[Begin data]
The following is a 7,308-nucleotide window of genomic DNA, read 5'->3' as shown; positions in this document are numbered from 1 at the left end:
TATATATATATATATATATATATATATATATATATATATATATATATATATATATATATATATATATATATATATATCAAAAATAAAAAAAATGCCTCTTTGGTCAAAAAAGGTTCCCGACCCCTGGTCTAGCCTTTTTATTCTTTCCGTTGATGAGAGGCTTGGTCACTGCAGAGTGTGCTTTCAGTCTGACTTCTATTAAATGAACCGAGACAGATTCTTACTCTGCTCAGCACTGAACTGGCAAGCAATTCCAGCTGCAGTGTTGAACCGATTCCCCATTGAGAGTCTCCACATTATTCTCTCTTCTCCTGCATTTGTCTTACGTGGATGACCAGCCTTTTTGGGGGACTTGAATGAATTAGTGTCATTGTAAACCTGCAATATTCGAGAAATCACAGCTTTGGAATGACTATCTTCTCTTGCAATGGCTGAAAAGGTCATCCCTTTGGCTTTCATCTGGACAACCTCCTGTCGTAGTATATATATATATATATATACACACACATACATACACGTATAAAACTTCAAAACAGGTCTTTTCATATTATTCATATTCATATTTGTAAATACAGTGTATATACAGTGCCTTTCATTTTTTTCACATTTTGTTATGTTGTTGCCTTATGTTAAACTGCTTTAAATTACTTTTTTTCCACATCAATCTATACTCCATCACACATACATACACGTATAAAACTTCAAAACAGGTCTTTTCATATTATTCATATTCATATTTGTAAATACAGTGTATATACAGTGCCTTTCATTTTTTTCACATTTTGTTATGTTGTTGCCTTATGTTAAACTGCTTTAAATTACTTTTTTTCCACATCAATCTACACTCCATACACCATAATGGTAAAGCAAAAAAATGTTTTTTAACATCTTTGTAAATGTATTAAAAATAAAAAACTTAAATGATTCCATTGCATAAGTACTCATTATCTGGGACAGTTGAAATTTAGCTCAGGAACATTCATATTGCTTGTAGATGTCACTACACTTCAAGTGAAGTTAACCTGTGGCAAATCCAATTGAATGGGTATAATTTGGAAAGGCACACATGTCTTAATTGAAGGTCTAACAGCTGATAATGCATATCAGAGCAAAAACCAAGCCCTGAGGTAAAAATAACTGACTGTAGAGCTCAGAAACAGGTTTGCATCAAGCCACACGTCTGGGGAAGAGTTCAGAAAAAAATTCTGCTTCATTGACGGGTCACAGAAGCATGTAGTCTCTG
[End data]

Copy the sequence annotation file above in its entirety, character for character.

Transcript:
The following is a 7,308-nucleotide window of genomic DNA, read 5'->3' as shown; positions in this document are numbered from 1 at the left end:
TATATATATATATATATATATATATATATATATATATATATATATATATATATATATATATATATATATATATATATCAAAAATAAAAAAAATGCCTCTTTGGTCAAAAAAGGTTCCCGACCCCTGGTCTAGCCTTTTTATTCTTTCCGTTGATGAGAGGCTTGGTCACTGCAGAGTGTGCTTTCAGTCTGACTTCTATTAAATGAACCGAGACAGATTCTTACTCTGCTCAGCACTGAACTGGCAAGCAATTCCAGCTGCAGTGTTGAACCGATTCCCCATTGAGAGTCTCCACATTATTCTCTCTTCTCCTGCATTTGTCTTACGTGGATGACCAGCCTTTTTGGGGGACTTGAATGAATTAGTGTCATTGTAAACCTGCAATATTCGAGAAATCACAGCTTTGGAATGACTATCTTCTCTTGCAATGGCTGAAAAGGTCATCCCTTTGGCTTTCATCTGGACAACCTCCTGTCGTAGTATATATATATATATATATACACACACATACATACACGTATAAAACTTCAAAACAGGTCTTTTCATATTATTCATATTCATATTTGTAAATACAGTGTATATACAGTGCCTTTCATTTTTTTCACATTTTGTTATGTTGTTGCCTTATGTTAAACTGCTTTAAATTACTTTTTTTCCACATCAATCTATACTCCATCACACATACATACACGTATAAAACTTCAAAACAGGTCTTTTCATATTATTCATATTCATATTTGTAAATACAGTGTATATACAGTGCCTTTCATTTTTTTCACATTTTGTTATGTTGTTGCCTTATGTTAAACTGCTTTAAATTACTTTTTTTCCACATCAATCTACACTCCATACACCATAATGGTAAAGCAAAAAAATGTTTTTTAACATCTTTGTAAATGTATTAAAAATAAAAAACTTAAATGATTCCATTGCATAAGTACTCATTATCTGGGACAGTTGAAATTTAGCTCAGGAACATTCATATTGCTTGTAGATGTCACTACACTTCAAGTGAAGTTAACCTGTGGCAAATCCAATTGAATGGGTATAATTTGGAAAGGCACACATGTCTTAATTGAAGGTCTAACAGCTGATAATGCATATCAGAGCAAAAACCAAGCCCTGAGGTAAAAATAACTGACTGTAGAGCTCAGAAACAGGTTTGCATCAAGCCACACGTCTGGGGAAGAGTTCAGAAAAAAATTCTGCTTCATTGACGGGTCACAGAAGCATGTAGTCTCTG